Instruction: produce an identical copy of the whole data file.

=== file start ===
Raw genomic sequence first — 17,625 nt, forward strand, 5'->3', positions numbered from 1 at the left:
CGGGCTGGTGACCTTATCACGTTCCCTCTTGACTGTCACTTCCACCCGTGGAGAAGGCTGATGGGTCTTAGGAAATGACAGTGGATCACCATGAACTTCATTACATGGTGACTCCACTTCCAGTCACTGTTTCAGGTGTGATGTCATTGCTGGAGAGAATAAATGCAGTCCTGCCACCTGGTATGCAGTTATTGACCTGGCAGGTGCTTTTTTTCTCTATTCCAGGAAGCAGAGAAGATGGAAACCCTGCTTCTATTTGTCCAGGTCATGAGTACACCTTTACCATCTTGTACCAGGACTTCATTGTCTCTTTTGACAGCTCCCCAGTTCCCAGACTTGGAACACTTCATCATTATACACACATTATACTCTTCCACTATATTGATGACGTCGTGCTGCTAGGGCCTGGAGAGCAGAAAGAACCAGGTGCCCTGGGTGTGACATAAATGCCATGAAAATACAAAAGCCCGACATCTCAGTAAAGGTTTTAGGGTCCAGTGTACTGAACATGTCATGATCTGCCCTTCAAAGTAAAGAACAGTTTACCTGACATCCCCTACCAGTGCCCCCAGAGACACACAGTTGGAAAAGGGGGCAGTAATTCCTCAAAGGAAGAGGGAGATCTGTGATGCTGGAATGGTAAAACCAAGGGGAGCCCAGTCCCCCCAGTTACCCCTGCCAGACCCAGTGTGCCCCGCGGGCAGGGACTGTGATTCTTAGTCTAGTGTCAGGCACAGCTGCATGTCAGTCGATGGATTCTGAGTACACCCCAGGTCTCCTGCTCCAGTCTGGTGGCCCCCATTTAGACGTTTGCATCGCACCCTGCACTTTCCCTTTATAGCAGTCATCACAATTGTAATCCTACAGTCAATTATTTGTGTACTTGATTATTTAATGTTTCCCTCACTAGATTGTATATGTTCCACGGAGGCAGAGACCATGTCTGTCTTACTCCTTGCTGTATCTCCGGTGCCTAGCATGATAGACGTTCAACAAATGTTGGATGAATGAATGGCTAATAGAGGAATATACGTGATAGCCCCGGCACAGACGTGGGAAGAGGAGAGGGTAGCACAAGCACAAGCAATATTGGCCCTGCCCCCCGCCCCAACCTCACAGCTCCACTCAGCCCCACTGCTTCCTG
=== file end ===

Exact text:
Raw genomic sequence first — 17,625 nt, forward strand, 5'->3', positions numbered from 1 at the left:
CGGGCTGGTGACCTTATCACGTTCCCTCTTGACTGTCACTTCCACCCGTGGAGAAGGCTGATGGGTCTTAGGAAATGACAGTGGATCACCATGAACTTCATTACATGGTGACTCCACTTCCAGTCACTGTTTCAGGTGTGATGTCATTGCTGGAGAGAATAAATGCAGTCCTGCCACCTGGTATGCAGTTATTGACCTGGCAGGTGCTTTTTTTCTCTATTCCAGGAAGCAGAGAAGATGGAAACCCTGCTTCTATTTGTCCAGGTCATGAGTACACCTTTACCATCTTGTACCAGGACTTCATTGTCTCTTTTGACAGCTCCCCAGTTCCCAGACTTGGAACACTTCATCATTATACACACATTATACTCTTCCACTATATTGATGACGTCGTGCTGCTAGGGCCTGGAGAGCAGAAAGAACCAGGTGCCCTGGGTGTGACATAAATGCCATGAAAATACAAAAGCCCGACATCTCAGTAAAGGTTTTAGGGTCCAGTGTACTGAACATGTCATGATCTGCCCTTCAAAGTAAAGAACAGTTTACCTGACATCCCCTACCAGTGCCCCCAGAGACACACAGTTGGAAAAGGGGGCAGTAATTCCTCAAAGGAAGAGGGAGATCTGTGATGCTGGAATGGTAAAACCAAGGGGAGCCCAGTCCCCCCAGTTACCCCTGCCAGACCCAGTGTGCCCCGCGGGCAGGGACTGTGATTCTTAGTCTAGTGTCAGGCACAGCTGCATGTCAGTCGATGGATTCTGAGTACACCCCAGGTCTCCTGCTCCAGTCTGGTGGCCCCCATTTAGACGTTTGCATCGCACCCTGCACTTTCCCTTTATAGCAGTCATCACAATTGTAATCCTACAGTCAATTATTTGTGTACTTGATTATTTAATGTTTCCCTCACTAGATTGTATATGTTCCACGGAGGCAGAGACCATGTCTGTCTTACTCCTTGCTGTATCTCCGGTGCCTAGCATGATAGACGTTCAACAAATGTTGGATGAATGAATGGCTAATAGAGGAATATACGTGATAGCCCCGGCACAGACGTGGGAAGAGGAGAGGGTAGCACAAGCACAAGCAATATTGGCCCTGCCCCCCGCCCCAACCTCACAGCTCCACTCAGCCCCACTGCTTCCTG